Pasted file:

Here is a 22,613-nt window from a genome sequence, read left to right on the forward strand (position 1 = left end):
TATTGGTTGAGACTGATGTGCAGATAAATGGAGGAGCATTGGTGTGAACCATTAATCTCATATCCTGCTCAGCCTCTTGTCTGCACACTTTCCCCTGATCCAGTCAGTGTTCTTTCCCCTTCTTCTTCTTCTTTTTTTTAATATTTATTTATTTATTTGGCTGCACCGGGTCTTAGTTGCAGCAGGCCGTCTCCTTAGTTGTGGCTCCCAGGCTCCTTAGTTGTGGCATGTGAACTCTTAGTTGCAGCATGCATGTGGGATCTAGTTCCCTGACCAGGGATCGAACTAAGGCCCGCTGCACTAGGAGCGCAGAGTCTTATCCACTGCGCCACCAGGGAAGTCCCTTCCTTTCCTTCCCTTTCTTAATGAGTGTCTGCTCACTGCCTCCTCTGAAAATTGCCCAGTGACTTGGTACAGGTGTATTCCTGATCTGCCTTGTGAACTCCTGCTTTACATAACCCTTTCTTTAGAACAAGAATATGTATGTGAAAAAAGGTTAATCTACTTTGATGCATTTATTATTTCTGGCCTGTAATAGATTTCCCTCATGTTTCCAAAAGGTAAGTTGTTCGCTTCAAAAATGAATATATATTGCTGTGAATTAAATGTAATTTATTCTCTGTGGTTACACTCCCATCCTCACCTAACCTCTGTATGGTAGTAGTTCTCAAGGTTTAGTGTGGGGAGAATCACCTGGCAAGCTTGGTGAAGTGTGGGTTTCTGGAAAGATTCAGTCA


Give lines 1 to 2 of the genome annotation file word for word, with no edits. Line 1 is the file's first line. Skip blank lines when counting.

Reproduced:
Here is a 22,613-nt window from a genome sequence, read left to right on the forward strand (position 1 = left end):
TATTGGTTGAGACTGATGTGCAGATAAATGGAGGAGCATTGGTGTGAACCATTAATCTCATATCCTGCTCAGCCTCTTGTCTGCACACTTTCCCCTGATCCAGTCAGTGTTCTTTCCCCTTCTTCTTCTTCTTTTTTTTAATATTTATTTATTTATTTGGCTGCACCGGGTCTTAGTTGCAGCAGGCCGTCTCCTTAGTTGTGGCTCCCAGGCTCCTTAGTTGTGGCATGTGAACTCTTAGTTGCAGCATGCATGTGGGATCTAGTTCCCTGACCAGGGATCGAACTAAGGCCCGCTGCACTAGGAGCGCAGAGTCTTATCCACTGCGCCACCAGGGAAGTCCCTTCCTTTCCTTCCCTTTCTTAATGAGTGTCTGCTCACTGCCTCCTCTGAAAATTGCCCAGTGACTTGGTACAGGTGTATTCCTGATCTGCCTTGTGAACTCCTGCTTTACATAACCCTTTCTTTAGAACAAGAATATGTATGTGAAAAAAGGTTAATCTACTTTGATGCATTTATTATTTCTGGCCTGTAATAGATTTCCCTCATGTTTCCAAAAGGTAAGTTGTTCGCTTCAAAAATGAATATATATTGCTGTGAATTAAATGTAATTTATTCTCTGTGGTTACACTCCCATCCTCACCTAACCTCTGTATGGTAGTAGTTCTCAAGGTTTAGTGTGGGGAGAATCACCTGGCAAGCTTGGTGAAGTGTGGGTTTCTGGAAAGATTCAGTCA